Therefore the rice was in the food danger zone overnight. The bacillus multiplied and the toxins produced when they are consumed cause vomiting and diarrhea( usually within 30 minutes of consumption).

mixture
4th Jan 2015, 13:13
Fliegenmong,

Buy yourself a cooking thermometer and use that to determine whether your chicken is safe to eat.

As others have said, simmering is fine.... but very low-temperature (i.e. lower than simmering) can be a potentially risky as typical home cooking equipment isn't that accurate in keeping temperature.

Josh Cox
6th Jan 2015, 05:12
Good recipe:
http://i113.photobucket.com/albums/n229/Joshuacox_2006/family/2015-01-05182950.jpg (http://s113.photobucket.com/user/Joshuacox_2006/media/family/2015-01-05182950.jpg.html)

Tolsti
6th Jan 2015, 05:42
Here in Thailand a localised version is known as Khao Man Gai, is very popular as a breakfast dish and is rarely seen after lunchtime.

Fliegenmong
6th Jan 2015, 09:08
I cut it up and there was still blood inside it

Hainan chicken is supposed to be like that. It shook me when I first had it but that is the way it is done there. I have had it dozens of times and it hasn't killed me yet.

FED......I well remember the only time I was ever physically sick (vomiting) on an aircraft was in 1994, J class QF 767, HKG-SYD, having enjoyed a jump seat take off...I settled back in for dinner....cut open the chicken and remember seeing blood...thought that doesn't look right....but Qantas Business class is going to be safer than all these street food places I'e recently eaten at over the past few days......sick like you would not believe....embarrassingly so...flight attendants constantly bringing me new sick bags....it was awful.....I ain't ever consumed chicken with visible blood ever again!!

Not saying it was definitively the J class meal, no one else was sick after all, just not an experience I would care to repeat, hence plenty of caution.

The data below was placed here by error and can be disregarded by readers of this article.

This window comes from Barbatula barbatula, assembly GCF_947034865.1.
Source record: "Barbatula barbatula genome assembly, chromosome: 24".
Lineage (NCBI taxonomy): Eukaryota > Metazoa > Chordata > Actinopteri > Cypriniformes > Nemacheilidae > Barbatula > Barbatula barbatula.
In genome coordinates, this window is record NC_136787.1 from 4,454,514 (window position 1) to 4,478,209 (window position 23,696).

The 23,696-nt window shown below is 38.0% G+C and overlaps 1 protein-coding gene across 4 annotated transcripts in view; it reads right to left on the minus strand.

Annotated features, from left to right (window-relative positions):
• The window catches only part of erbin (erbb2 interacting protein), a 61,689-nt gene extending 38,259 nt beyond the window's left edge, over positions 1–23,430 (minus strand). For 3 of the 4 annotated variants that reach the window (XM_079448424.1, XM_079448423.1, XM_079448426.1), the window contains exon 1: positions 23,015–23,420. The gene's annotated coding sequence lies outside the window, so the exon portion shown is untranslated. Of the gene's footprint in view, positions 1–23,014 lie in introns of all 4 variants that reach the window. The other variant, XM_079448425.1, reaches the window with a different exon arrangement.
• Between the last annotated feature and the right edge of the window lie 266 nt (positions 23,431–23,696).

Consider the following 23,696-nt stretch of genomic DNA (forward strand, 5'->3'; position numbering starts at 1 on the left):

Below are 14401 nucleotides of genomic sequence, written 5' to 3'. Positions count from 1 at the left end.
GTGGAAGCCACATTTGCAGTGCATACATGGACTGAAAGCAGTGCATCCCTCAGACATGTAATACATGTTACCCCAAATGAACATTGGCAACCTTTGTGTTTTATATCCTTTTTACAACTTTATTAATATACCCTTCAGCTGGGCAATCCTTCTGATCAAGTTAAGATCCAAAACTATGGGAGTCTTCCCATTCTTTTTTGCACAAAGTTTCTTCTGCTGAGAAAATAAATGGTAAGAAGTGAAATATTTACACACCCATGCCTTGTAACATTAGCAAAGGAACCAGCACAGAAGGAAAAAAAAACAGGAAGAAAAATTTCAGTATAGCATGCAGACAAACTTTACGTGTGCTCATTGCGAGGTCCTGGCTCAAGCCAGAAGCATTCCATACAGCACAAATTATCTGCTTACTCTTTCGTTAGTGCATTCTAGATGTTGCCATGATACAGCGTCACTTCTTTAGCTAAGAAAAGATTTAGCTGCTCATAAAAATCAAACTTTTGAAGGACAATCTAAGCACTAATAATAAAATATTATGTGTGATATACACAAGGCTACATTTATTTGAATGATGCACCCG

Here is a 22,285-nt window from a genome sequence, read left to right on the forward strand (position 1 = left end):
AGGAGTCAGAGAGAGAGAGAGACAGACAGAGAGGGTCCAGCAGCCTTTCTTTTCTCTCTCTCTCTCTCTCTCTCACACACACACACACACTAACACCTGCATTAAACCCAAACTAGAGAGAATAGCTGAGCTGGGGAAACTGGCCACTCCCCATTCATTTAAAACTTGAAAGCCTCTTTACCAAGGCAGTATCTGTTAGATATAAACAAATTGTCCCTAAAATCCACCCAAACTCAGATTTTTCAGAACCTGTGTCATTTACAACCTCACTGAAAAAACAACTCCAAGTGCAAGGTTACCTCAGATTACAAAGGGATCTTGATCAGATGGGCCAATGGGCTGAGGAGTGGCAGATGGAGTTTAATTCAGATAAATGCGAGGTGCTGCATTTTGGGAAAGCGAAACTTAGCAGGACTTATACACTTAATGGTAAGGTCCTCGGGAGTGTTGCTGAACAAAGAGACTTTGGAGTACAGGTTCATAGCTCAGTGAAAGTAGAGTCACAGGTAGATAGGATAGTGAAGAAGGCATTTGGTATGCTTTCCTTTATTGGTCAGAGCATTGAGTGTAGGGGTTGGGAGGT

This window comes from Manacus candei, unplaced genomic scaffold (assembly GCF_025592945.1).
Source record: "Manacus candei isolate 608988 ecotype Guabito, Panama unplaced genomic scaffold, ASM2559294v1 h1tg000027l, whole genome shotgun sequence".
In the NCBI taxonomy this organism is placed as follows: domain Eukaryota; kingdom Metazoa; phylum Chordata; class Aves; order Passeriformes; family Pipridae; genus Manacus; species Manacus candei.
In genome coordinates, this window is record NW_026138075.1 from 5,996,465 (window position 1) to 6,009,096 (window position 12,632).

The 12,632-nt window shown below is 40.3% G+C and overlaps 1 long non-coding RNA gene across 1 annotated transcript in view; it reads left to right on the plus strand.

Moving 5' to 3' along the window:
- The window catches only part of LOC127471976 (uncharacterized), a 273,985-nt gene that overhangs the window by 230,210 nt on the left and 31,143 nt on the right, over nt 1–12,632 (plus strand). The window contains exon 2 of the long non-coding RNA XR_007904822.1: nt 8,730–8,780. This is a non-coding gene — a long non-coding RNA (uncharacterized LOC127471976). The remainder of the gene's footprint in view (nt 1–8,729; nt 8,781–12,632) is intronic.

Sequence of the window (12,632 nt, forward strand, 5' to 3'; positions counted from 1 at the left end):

BTW, the heaps of times I've had this dish in Singas, and elsewhere in SE Asia I've never experienced rawish bloodied chicken..:confused:

MagnusP
6th Jan 2015, 10:45
Can anyone tell me what I had to eat recently? They were soft and slightly sticky Korean (I think) dumplings, about hand-sized and maybe 1cm thick, folded over pulled pork. Delicious.

Solid Rust Twotter
6th Jan 2015, 11:41
Steamed pork buns can be slightly sticky. Couple of those with a bowl of miso soup for brekkie was my preferred alternative to my usual lakhsa. Also, the roast duck buns with black bean sauce.

I ate like a king in those parts while colleagues hunted desperately for a KFC or McFilthy's.

MagnusP
6th Jan 2015, 12:27
SRT, what I had wasn't like a bun filled then steamed, as you would do with dim sum; it was more like a plain flat bun that had been steamed and then folded over the hot filling just before serving.

Edit: found a recipe. All I need now is some Bot Banh Bao flour.

pigboat
6th Jan 2015, 14:42
The recipe for perfect rice every time:
Bring two cups of water to a rolling boil, add one package of Uncle Ben's boil-in-bag rice.... :p

Rossian
6th Jan 2015, 16:06
.....don't start that again!! It was bad enough the last time.

The Ancient Mariner

Capn Bug Smasher
6th Jan 2015, 22:25
Yep fliegenmong

My interpretation for tea tonite :ok:

https://fbcdn-photos-c-a.akamaihd.net/hphotos-ak-xap1/v/t1.0-0/s640x640/10922754_10203311457136462_712384112057047799_n.jpg?efg=eyJp IjoidCJ9&oh=ab0756f0ec5bf5c5c443adf966af4de1&oe=553DE06D&__gda__=1428716629_4dbe970a8046d023952c867c895e9af5

Fliegenmong
7th Jan 2015, 09:52
Perfect Capn Bug Smasher!!!...I'm sick of eating it now, having had it for lunch all week......

Mrs Fliegs at a work do tonight, and as she doesn't eat fish I was able to cook this....dead easy, even without those amazing blast furnaces in that kitchen....

https://www.youtube.com/watch?v=M2l1J9AxvkY

Super simple and quick to do at home!! Classic Cantonese!!! :ok: